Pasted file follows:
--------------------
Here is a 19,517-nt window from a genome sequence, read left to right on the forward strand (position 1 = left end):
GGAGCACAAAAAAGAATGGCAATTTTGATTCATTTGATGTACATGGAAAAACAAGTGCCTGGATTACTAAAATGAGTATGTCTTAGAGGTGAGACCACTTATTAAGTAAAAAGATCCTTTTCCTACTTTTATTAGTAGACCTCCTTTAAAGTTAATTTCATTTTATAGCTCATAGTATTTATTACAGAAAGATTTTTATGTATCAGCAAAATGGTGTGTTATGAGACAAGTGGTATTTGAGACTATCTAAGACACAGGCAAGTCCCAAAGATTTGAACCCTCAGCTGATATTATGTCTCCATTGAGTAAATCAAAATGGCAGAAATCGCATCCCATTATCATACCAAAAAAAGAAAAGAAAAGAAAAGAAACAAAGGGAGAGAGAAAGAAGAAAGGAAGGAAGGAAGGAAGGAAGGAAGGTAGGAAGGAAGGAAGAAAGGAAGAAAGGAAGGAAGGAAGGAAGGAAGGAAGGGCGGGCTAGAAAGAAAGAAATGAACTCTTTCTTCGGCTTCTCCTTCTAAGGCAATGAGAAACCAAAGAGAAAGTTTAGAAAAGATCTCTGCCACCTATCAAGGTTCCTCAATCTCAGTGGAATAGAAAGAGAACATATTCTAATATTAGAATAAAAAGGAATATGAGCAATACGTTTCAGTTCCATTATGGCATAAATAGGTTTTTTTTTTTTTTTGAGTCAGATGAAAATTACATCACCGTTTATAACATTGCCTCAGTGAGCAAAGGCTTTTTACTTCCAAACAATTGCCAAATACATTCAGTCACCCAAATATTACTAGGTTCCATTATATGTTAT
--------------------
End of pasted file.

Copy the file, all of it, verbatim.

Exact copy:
Here is a 19,517-nt window from a genome sequence, read left to right on the forward strand (position 1 = left end):
GGAGCACAAAAAAGAATGGCAATTTTGATTCATTTGATGTACATGGAAAAACAAGTGCCTGGATTACTAAAATGAGTATGTCTTAGAGGTGAGACCACTTATTAAGTAAAAAGATCCTTTTCCTACTTTTATTAGTAGACCTCCTTTAAAGTTAATTTCATTTTATAGCTCATAGTATTTATTACAGAAAGATTTTTATGTATCAGCAAAATGGTGTGTTATGAGACAAGTGGTATTTGAGACTATCTAAGACACAGGCAAGTCCCAAAGATTTGAACCCTCAGCTGATATTATGTCTCCATTGAGTAAATCAAAATGGCAGAAATCGCATCCCATTATCATACCAAAAAAAGAAAAGAAAAGAAAAGAAACAAAGGGAGAGAGAAAGAAGAAAGGAAGGAAGGAAGGAAGGAAGGAAGGTAGGAAGGAAGGAAGAAAGGAAGAAAGGAAGGAAGGAAGGAAGGAAGGAAGGGCGGGCTAGAAAGAAAGAAATGAACTCTTTCTTCGGCTTCTCCTTCTAAGGCAATGAGAAACCAAAGAGAAAGTTTAGAAAAGATCTCTGCCACCTATCAAGGTTCCTCAATCTCAGTGGAATAGAAAGAGAACATATTCTAATATTAGAATAAAAAGGAATATGAGCAATACGTTTCAGTTCCATTATGGCATAAATAGGTTTTTTTTTTTTTTTGAGTCAGATGAAAATTACATCACCGTTTATAACATTGCCTCAGTGAGCAAAGGCTTTTTACTTCCAAACAATTGCCAAATACATTCAGTCACCCAAATATTACTAGGTTCCATTATATGTTAT